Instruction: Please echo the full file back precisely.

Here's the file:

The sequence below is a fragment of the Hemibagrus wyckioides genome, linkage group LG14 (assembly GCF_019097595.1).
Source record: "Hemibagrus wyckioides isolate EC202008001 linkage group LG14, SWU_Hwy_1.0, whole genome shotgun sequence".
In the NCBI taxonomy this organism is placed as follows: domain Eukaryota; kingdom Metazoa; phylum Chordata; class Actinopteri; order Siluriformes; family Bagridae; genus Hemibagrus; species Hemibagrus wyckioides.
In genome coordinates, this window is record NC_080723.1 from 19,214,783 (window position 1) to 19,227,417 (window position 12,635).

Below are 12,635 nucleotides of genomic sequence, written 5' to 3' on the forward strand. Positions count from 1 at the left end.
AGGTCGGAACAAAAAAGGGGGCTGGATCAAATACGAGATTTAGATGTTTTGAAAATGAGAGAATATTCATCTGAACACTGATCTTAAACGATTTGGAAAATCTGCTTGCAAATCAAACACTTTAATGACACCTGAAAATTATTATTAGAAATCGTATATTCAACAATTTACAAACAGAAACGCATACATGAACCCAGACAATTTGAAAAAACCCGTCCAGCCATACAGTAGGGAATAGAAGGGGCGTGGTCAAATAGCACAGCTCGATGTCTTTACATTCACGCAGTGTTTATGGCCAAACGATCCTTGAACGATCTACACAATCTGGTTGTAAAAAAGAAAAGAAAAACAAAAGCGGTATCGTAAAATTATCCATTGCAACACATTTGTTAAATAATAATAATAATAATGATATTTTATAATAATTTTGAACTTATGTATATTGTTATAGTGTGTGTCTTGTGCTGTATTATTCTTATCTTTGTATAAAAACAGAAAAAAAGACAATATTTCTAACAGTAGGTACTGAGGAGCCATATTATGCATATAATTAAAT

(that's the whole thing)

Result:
The sequence below is a fragment of the Hemibagrus wyckioides genome, linkage group LG14 (assembly GCF_019097595.1).
Source record: "Hemibagrus wyckioides isolate EC202008001 linkage group LG14, SWU_Hwy_1.0, whole genome shotgun sequence".
In the NCBI taxonomy this organism is placed as follows: domain Eukaryota; kingdom Metazoa; phylum Chordata; class Actinopteri; order Siluriformes; family Bagridae; genus Hemibagrus; species Hemibagrus wyckioides.
In genome coordinates, this window is record NC_080723.1 from 19,214,783 (window position 1) to 19,227,417 (window position 12,635).

Below are 12,635 nucleotides of genomic sequence, written 5' to 3' on the forward strand. Positions count from 1 at the left end.
AGGTCGGAACAAAAAAGGGGGCTGGATCAAATACGAGATTTAGATGTTTTGAAAATGAGAGAATATTCATCTGAACACTGATCTTAAACGATTTGGAAAATCTGCTTGCAAATCAAACACTTTAATGACACCTGAAAATTATTATTAGAAATCGTATATTCAACAATTTACAAACAGAAACGCATACATGAACCCAGACAATTTGAAAAAACCCGTCCAGCCATACAGTAGGGAATAGAAGGGGCGTGGTCAAATAGCACAGCTCGATGTCTTTACATTCACGCAGTGTTTATGGCCAAACGATCCTTGAACGATCTACACAATCTGGTTGTAAAAAAGAAAAGAAAAACAAAAGCGGTATCGTAAAATTATCCATTGCAACACATTTGTTAAATAATAATAATAATAATGATATTTTATAATAATTTTGAACTTATGTATATTGTTATAGTGTGTGTCTTGTGCTGTATTATTCTTATCTTTGTATAAAAACAGAAAAAAAGACAATATTTCTAACAGTAGGTACTGAGGAGCCATATTATGCATATAATTAAAT